Superior Court records show that Malki had been arrested three times between 2011 and 2015 in cases unrelated to the 2021 and 2020 cases for allegedly also making threats of violence against people. Two of the cases appear to be LGBTQ related, but prosecutors with the U.S. Attorney’s Office did not list the cases as hate crimes.

In the first of the three cases, filed in July 2011, Malki allegedly shoved a man inside Dupont Circle and threatened to kill him after asking the man why he was wearing a purple shirt.

“Victim 1 believes the assault occurred because Suspect 1 believes Victim 1 is a homosexual,” the police arrest affidavit says.

Court records show prosecutors charged Malki with simple assault and threats to do bodily harm in the case. But the court records show that on Sept. 13, 2011, D.C. Superior Court Judge Stephen F. Eilperin found Malki not guilty on both charges following a non-jury trial.

The online court records do not state why the judge rendered a not guilty verdict. With the courthouse currently closed to the public and the press due to COVID-related restrictions, the Washington Blade couldn’t immediately obtain the records to determine the judge’s reason for the verdict.

In the second case, court records show Malki was arrested by D.C. police outside the Townhouse Tavern bar and restaurant at 1637 R St., N.W. on Nov. 7, 2012 for allegedly threatening one or more people with a knife after employees ordered Malki to leave the establishment for “disorderly behavior.”

At the time, the Townhouse Tavern was located next door to the gay nightclub Cobalt, which before going out of business two years ago, was located at the corner of 17th and R Streets, N.W.

The police arrest affidavit in the case says Malki allegedly pointed a knife in a threatening way at two of the tavern’s employees who blocked his path when he attempted to re-enter the tavern. The affidavit says he was initially charged by D.C. police with assault with a dangerous weapon – knife. Court records, however, show that prosecutors with the U.S. Attorney’s Office lowered the charges to two counts of simple assault. The records show that on Jan. 15, 2013, Malki pleaded guilty to the two charges as part of a plea bargain arrangement.

The records show that Judge Marissa Demeo on that same day issued a sentence of 30 days for each of the two charges but suspended all 30 days for both counts. She then sentenced Malki to one year of supervised probation for both charges and ordered that he undergo alcohol and drug testing and undergo treatment if appropriate.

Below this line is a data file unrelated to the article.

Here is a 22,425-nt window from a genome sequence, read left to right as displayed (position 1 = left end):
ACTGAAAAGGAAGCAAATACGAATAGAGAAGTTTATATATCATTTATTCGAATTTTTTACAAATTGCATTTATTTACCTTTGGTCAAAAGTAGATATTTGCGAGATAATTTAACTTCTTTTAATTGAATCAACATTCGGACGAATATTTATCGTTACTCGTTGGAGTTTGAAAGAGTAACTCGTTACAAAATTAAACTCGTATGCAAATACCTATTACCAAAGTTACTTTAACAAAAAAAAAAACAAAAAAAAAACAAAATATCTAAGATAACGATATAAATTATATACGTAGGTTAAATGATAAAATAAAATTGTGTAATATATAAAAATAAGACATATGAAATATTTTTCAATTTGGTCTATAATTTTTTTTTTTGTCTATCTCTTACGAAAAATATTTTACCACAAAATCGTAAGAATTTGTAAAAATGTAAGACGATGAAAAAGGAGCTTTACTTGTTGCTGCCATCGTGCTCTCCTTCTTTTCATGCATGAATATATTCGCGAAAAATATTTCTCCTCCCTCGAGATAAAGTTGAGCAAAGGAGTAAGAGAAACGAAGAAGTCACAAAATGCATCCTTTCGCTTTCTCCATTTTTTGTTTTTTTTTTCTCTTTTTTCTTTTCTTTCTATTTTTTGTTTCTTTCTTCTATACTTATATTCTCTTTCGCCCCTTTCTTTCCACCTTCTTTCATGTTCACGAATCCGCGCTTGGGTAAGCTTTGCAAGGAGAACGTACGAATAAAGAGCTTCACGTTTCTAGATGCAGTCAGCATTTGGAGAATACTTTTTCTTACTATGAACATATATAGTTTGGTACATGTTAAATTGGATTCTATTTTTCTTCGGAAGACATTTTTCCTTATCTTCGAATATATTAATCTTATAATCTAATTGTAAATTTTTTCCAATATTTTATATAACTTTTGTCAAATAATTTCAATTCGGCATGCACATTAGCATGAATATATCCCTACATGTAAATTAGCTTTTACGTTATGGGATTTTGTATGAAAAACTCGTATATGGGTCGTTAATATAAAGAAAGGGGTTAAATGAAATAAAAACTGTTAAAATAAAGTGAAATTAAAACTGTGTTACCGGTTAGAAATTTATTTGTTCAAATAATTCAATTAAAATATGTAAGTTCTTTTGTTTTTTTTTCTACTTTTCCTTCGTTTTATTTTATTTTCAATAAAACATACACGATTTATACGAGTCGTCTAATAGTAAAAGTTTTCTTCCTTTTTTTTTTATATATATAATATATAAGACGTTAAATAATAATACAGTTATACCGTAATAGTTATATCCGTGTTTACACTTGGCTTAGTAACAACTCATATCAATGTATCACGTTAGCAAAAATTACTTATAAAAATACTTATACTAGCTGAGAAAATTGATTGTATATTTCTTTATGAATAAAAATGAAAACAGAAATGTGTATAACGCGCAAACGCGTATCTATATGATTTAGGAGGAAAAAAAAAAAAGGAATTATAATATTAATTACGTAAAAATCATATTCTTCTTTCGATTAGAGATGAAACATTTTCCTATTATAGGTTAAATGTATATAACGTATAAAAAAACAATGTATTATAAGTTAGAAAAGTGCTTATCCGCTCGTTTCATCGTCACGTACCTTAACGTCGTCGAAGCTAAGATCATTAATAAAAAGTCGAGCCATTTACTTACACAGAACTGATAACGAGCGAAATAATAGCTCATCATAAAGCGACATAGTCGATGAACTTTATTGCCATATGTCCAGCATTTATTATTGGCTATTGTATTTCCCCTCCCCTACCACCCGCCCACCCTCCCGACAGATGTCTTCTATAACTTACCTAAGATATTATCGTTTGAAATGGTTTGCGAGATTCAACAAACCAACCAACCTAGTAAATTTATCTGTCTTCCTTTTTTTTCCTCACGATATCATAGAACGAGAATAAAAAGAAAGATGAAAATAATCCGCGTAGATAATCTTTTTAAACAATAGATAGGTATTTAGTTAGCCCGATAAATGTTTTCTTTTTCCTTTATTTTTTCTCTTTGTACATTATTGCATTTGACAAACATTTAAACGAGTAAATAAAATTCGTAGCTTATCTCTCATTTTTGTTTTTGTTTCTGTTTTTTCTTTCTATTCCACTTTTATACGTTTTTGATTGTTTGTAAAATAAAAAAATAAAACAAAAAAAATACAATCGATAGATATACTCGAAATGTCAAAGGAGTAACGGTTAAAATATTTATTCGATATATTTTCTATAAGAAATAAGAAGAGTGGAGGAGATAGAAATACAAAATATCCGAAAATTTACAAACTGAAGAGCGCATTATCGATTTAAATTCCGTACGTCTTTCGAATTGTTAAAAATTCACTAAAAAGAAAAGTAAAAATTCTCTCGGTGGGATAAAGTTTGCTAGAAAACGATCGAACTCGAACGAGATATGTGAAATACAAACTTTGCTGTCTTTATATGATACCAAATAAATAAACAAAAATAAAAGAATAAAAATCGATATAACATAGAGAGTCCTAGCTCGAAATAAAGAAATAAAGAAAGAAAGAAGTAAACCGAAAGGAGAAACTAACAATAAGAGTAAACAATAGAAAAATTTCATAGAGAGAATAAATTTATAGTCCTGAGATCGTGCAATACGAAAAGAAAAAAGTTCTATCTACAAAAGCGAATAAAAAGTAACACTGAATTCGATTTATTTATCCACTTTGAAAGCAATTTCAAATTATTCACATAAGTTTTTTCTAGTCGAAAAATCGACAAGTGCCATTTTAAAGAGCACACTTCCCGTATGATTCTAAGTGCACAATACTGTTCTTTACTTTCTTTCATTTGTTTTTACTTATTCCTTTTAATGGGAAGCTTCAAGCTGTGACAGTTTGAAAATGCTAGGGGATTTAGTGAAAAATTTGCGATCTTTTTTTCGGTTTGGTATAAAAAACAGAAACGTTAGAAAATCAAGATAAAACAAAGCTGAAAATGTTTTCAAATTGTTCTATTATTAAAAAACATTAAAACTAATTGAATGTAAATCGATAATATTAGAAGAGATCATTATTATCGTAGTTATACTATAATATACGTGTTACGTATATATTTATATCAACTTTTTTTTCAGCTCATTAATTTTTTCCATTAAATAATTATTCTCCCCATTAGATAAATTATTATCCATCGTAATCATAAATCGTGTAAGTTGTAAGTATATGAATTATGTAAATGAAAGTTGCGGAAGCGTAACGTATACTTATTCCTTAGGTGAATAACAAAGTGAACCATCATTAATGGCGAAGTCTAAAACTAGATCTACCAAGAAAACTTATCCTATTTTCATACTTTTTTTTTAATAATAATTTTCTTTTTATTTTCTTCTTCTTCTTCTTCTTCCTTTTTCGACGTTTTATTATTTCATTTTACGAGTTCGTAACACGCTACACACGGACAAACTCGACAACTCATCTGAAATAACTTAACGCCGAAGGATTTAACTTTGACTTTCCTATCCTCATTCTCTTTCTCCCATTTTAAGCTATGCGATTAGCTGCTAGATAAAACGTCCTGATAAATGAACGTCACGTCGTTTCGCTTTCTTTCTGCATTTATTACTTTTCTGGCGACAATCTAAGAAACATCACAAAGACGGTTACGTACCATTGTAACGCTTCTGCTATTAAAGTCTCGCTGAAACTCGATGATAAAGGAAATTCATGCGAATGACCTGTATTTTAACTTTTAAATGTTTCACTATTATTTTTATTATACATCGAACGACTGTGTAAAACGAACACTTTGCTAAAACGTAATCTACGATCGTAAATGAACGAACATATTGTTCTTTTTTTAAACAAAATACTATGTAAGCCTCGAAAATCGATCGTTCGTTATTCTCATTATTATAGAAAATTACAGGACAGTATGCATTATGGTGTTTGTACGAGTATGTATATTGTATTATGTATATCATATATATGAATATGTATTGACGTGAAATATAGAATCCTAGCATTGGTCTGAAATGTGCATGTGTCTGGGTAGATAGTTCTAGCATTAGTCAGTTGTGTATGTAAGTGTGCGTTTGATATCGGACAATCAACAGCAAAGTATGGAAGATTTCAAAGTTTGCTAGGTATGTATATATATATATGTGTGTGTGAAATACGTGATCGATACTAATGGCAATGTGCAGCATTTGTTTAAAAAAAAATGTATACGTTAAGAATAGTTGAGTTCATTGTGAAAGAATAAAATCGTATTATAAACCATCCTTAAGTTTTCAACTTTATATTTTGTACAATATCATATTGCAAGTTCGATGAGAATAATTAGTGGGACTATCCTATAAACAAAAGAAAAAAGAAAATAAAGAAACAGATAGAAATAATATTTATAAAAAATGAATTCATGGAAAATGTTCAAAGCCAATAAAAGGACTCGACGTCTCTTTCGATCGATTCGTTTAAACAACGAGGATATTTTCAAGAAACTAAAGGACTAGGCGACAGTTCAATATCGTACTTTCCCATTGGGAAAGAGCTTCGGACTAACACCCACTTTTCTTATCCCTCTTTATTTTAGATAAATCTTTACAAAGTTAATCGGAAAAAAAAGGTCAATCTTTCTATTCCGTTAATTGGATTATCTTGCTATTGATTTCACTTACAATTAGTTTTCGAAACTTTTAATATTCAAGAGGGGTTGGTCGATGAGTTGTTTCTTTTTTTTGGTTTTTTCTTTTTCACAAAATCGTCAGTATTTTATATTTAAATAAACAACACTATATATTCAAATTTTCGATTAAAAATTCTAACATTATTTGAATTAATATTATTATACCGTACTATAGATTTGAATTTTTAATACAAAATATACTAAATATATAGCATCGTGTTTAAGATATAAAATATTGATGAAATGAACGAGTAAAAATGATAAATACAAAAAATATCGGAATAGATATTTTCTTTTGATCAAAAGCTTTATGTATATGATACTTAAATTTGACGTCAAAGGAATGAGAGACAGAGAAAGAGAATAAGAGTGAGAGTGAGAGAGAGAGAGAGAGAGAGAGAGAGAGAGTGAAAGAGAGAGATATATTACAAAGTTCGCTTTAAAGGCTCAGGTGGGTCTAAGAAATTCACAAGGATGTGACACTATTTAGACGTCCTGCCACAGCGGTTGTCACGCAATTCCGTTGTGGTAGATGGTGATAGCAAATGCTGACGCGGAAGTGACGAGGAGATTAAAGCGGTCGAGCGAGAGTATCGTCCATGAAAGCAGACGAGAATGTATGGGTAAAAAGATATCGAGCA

In the third case prior to the 2020 and 2021 cases, court records show Malki was arrested outside the Cobalt gay nightclub on March 14, 2015 on multiple counts of simple assault, attempted assault with a dangerous weapon – knife, possession of a prohibited weapon – knife, and unlawful entry.

The arrest affidavit says an altercation started on the sidewalk outside the bar when for unknown reasons, Malki grabbed a female customer who was outside smoking and attempted to pull her toward him. When her female friend came to her aid, Malki allegedly got “aggressive” by threatening the woman and “removed what appeared to be a knife from an unknown location” and pointed it at the woman’s friend in a threatening way, the affidavit says.

It says a Cobalt employee minutes later ordered Malki to leave the area and he appeared to do so. But others noticed that he walked toward another entrance door to Cobalt and attempted to enter the establishment knowing he had been ordered not to return because of previous problems with his behavior, the affidavit says. When he attempted to push away another employee to force his way into Cobalt, Malki fell to the ground during a scuffle and other employees held him on the ground while someone else called D.C. police.

Court records show that similar to all of Malki’s arrests, a judge released him while awaiting trial and ordered him to stay away from Cobalt and all of those he was charged with threatening and assaulting.

The records show that on Sept. 18, 2015, Malki agreed to a plea bargain offer by prosecutors in which all except two of the charges – attempted possession of a prohibited weapon and simple assault – were dropped. Judge Alfred S. Irving Jr. on Oct. 2, 2015 sentenced Malki to 60 days of incarnation for each of the two charges but suspended all but five days, which he allowed Malki to serve on weekends, the court records show.

The judge ordered that the two five-day jail terms could be served concurrently, meaning just five days total would be served, according to court records. The records also show that Judge Irving sentenced Malki to one year of supervised probation for each of the two counts and ordered that he enter an alcohol treatment program and stay away from Cobalt.